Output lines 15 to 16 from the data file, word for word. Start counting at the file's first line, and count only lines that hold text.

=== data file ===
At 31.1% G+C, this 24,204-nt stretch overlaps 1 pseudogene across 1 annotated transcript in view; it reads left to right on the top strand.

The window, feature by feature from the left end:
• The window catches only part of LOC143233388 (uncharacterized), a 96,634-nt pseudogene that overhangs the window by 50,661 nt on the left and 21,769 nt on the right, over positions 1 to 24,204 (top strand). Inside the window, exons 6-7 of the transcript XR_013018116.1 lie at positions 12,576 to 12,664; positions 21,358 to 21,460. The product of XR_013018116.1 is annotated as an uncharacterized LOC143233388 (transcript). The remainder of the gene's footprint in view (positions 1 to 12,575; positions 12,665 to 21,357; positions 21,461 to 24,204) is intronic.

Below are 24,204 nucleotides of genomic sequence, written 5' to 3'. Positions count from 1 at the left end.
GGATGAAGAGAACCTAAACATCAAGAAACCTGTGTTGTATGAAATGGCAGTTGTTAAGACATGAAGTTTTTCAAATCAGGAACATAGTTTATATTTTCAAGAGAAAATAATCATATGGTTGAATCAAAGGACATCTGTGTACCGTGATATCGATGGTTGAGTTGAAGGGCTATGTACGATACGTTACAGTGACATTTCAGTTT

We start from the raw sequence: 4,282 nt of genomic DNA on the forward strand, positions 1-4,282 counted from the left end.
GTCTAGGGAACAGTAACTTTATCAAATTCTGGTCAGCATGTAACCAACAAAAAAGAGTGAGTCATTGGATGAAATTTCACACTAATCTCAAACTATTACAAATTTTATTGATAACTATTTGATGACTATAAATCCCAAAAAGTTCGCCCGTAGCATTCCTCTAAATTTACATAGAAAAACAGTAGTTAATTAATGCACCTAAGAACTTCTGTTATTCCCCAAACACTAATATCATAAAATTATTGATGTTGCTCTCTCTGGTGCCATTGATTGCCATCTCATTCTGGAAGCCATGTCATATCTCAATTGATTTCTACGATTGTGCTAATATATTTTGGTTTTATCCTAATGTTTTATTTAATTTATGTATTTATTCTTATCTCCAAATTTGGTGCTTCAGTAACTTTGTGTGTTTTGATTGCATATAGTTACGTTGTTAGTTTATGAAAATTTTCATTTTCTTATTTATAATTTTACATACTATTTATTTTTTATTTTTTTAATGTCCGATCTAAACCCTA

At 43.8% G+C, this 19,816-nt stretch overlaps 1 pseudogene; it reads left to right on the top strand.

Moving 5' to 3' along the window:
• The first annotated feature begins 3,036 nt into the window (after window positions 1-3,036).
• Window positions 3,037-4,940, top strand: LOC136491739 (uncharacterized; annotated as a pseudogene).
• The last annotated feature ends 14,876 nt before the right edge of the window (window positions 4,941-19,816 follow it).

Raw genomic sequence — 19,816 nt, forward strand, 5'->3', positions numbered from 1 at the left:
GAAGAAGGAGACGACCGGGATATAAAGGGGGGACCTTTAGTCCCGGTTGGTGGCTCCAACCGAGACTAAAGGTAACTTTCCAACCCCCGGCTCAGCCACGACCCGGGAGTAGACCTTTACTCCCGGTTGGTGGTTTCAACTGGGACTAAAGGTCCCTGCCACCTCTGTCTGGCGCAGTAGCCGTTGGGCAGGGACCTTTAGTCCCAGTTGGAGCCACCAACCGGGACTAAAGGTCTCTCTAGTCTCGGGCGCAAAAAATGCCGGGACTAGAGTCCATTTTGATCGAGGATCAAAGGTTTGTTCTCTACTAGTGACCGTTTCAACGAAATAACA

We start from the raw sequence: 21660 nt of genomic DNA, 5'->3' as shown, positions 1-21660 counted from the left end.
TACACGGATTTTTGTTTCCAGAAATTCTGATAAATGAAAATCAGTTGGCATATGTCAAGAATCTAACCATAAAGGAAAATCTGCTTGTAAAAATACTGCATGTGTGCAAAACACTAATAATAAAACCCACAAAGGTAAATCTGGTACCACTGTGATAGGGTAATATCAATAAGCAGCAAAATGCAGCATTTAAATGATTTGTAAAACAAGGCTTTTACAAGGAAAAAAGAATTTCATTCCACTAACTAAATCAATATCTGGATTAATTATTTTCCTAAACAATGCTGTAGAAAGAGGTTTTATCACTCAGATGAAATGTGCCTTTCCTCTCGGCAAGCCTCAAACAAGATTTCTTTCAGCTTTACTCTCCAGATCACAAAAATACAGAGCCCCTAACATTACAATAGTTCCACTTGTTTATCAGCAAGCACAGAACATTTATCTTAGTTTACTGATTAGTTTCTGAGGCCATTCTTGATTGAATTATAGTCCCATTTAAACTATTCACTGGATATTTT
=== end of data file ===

We start from the raw sequence: 21660 nt of genomic DNA, 5'->3' as shown, positions 1-21660 counted from the left end.
TACACGGATTTTTGTTTCCAGAAATTCTGATAAATGAAAATCAGTTGGCATATGTCAAGAATCTAACCATAAAGGAAAATCTGCTTGTAAAAATACTGCATGTGTGCAAAACACTAATAATAAAACCCACAAAGGTAAATCTGGTACCACTGTGATAGGGTAATATCAATAAGCAGCAAAATGCAGCATTTAAATGATTTGTAAAACAAGGCTTTTACAAGGAAAAAAGAATTTCATTCCACTAACTAAATCAATATCTGGATTAATTATTTTCCTAAACAATGCTGTAGAAAGAGGTTTTATCACTCAGATGAAATGTGCCTTTCCTCTCGGCAAGCCTCAAACAAGATTTCTTTCAGCTTTACTCTCCAGATCACAAAAATACAGAGCCCCTAACATTACAATAGTTCCACTTGTTTATCAGCAAGCACAGAACATTTATCTTAGTTTACTGATTAGTTTCTGAGGCCATTCTTGATTGAATTATAGTCCCATTTAAACTATTCACTGGATATTTT